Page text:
An effort to repeal Washington State’s public long-term care insurance program failed to get enough signatures by the end-of-year deadline to make it on the November ballot. At the same time, Democrats, who control the state legislature, have introduced multiple bills aimed at delaying or revising the program.

The state was scheduled to start collecting a mandatory 0.58 percent payroll tax to finance the insurance program this week. But in the face of a lawsuit and to counter the aggressive push for the ballot initiative, Gov. Jay Inslee said in December the state would not begin to collect the tax until April.

Despite Inslee’s announcement, the law technically still requires employers to withhold the tax though they do not have to remit the levy to the state until April. For those that do collect, employees will see a small reduction in their after-tax pay. If the law is revised, the tax presumably would be rebated to any affected workers.


Inslee’s decision appears to have helped sidetrack the ballot initiative. Supporters of the effort, largely bankrolled by a small group of Republican donors, collected about 200,000 signatures, well short of the  325,000 they needed to get repeal on the ballot.

Still, the backlash against the public insurance program has had an impact on Democratic lawmakers.

Two state representatives proposed a bill to delay state collections of the payroll tax for 18 months, until July, 2023. They’d also make partial insurance benefits available to people age 55 and older who do not work long enough to contribute to the program for 10 years. Currently, most workers must contribute for that period before they can collect benefits.

Two other Democratic representatives introduced a separate bill to allow certain workers in the state to voluntarily opt-out of the insurance program. They include those who work but do not live in Washington, veterans with a 70 percent service-connected disability, spouses or domestic partners of active-duty military, and people with temporary nonimmigrant work visas.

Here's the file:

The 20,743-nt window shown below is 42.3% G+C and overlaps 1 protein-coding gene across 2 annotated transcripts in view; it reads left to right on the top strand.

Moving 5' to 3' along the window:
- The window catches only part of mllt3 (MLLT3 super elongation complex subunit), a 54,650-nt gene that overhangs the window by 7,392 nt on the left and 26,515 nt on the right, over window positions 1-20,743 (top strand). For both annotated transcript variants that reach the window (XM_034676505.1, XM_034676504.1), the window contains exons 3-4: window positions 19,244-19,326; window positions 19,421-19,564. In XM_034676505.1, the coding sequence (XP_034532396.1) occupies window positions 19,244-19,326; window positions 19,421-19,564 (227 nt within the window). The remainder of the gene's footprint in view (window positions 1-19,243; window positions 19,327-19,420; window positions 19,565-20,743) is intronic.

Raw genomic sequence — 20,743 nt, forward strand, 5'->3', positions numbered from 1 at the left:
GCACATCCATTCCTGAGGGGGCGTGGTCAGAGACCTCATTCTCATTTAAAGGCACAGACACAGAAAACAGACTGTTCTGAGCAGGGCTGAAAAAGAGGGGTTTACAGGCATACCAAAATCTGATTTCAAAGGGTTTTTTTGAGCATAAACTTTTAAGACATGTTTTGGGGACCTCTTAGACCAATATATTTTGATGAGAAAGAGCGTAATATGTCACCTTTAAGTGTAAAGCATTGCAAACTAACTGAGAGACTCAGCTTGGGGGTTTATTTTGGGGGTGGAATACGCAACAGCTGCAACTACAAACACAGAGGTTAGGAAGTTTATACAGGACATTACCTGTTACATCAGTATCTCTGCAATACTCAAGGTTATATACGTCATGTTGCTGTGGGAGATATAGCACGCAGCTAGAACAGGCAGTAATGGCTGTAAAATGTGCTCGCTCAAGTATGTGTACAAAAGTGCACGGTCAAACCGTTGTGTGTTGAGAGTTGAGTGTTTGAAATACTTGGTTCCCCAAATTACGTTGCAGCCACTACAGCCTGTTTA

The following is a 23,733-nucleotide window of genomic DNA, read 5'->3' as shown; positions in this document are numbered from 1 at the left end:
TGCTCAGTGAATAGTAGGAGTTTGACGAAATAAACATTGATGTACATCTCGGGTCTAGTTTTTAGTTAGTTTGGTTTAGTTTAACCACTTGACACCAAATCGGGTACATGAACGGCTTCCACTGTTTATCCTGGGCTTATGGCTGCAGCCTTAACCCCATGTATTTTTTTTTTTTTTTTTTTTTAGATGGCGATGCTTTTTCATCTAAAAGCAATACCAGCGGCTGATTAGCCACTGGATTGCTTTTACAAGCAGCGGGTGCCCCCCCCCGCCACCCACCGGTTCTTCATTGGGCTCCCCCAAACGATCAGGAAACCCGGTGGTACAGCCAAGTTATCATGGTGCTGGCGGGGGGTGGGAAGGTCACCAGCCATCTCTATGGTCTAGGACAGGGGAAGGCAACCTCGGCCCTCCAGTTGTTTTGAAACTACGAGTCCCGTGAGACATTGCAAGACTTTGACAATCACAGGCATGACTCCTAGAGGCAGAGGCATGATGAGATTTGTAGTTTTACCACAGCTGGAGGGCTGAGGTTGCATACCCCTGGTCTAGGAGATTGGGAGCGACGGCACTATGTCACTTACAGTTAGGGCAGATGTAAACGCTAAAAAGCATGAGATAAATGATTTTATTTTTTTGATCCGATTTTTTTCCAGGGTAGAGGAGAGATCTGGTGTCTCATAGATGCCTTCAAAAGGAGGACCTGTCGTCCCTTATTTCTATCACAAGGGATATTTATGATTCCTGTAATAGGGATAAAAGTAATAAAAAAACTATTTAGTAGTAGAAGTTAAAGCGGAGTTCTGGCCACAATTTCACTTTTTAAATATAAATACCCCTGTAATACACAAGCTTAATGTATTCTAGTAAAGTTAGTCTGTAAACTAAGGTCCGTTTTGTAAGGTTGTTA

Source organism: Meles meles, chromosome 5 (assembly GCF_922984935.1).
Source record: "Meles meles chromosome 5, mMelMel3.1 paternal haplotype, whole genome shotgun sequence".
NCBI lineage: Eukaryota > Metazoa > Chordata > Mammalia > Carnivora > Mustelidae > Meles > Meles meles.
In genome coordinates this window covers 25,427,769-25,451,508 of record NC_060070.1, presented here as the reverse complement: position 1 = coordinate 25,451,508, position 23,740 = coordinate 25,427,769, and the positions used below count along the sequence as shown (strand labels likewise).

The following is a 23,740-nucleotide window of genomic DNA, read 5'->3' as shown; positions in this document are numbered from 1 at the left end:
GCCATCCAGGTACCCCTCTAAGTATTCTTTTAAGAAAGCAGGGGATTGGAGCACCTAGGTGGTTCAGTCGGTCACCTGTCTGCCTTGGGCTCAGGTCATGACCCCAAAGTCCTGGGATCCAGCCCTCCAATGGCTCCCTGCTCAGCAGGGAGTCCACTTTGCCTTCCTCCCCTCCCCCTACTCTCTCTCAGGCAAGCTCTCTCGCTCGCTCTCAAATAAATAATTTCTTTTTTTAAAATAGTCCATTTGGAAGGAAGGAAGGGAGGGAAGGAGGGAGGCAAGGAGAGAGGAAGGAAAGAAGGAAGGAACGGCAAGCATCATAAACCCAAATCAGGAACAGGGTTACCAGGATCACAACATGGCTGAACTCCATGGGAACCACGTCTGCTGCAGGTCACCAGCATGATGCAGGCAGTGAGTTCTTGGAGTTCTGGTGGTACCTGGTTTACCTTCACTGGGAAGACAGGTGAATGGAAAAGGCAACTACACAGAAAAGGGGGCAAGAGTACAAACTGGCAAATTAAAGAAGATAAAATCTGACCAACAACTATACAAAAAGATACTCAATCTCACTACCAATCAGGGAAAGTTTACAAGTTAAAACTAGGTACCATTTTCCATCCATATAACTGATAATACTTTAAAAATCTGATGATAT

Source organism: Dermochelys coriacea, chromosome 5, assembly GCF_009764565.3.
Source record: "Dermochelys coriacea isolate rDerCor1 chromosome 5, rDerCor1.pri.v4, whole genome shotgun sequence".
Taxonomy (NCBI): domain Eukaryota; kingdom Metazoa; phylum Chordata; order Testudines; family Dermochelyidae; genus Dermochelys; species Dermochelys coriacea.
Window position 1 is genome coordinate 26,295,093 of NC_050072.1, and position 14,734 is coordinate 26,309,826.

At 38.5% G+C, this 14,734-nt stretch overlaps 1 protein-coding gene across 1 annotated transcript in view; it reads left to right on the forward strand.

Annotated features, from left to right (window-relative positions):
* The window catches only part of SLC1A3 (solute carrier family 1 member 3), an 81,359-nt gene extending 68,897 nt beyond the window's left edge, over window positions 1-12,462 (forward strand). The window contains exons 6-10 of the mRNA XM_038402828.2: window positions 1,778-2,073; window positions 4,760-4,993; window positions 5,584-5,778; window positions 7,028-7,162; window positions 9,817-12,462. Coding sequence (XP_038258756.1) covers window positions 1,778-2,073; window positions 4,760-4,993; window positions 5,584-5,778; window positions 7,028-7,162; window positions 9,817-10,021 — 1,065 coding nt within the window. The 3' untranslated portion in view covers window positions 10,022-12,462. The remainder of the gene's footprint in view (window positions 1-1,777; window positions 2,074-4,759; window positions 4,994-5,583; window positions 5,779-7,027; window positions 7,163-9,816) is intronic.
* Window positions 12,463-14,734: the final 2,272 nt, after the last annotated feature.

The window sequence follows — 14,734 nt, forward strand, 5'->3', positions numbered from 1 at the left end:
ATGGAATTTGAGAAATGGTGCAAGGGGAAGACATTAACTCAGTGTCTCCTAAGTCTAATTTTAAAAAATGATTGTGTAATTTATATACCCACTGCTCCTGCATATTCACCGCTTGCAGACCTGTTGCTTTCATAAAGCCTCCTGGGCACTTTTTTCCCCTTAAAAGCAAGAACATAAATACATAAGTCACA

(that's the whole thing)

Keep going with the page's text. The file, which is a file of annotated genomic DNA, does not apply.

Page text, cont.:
The two bills appear to be direct responses to the lawsuit that challenged the state’s ability to impose a tax on out-of-state residents and older workers. Under the current law, both groups would be required to pay the premium tax even though they would be unable to collect benefits.

Higher premiums?

Both of the proposed legislative changes are do-able. However, without some offsets elsewhere in the program, they’d likely result in higher premiums, an outcome state officials are anxious to avoid.

The Washington State program provides a lifetime long-term care benefit up to $36,500 to those with personal care needs. The contribution tax initially was scheduled to be collected starting this month and benefits were due to begin in 2025.

The Washington State experiment is being closely watched by states such as California, Illinois, and Minnesota. All have been exploring programs of their own.

In Congress, Rep. Tom Suozzi (D-NY) introduced his own federal public long-term care insurance plan. Unlike Washington State’s front-end coverage, Suozzi’s would provide a public catastrophic benefit. It would pay up to $100-a-day for life, but only after beneficiaries pay their share of costs first. The amount would be based on each participant’s income—the higher their income, the more they’d be required to contribute to their care.

It seems increasingly clear that Washington State is going to revise its long-term care program over the next few months. The only question is: How?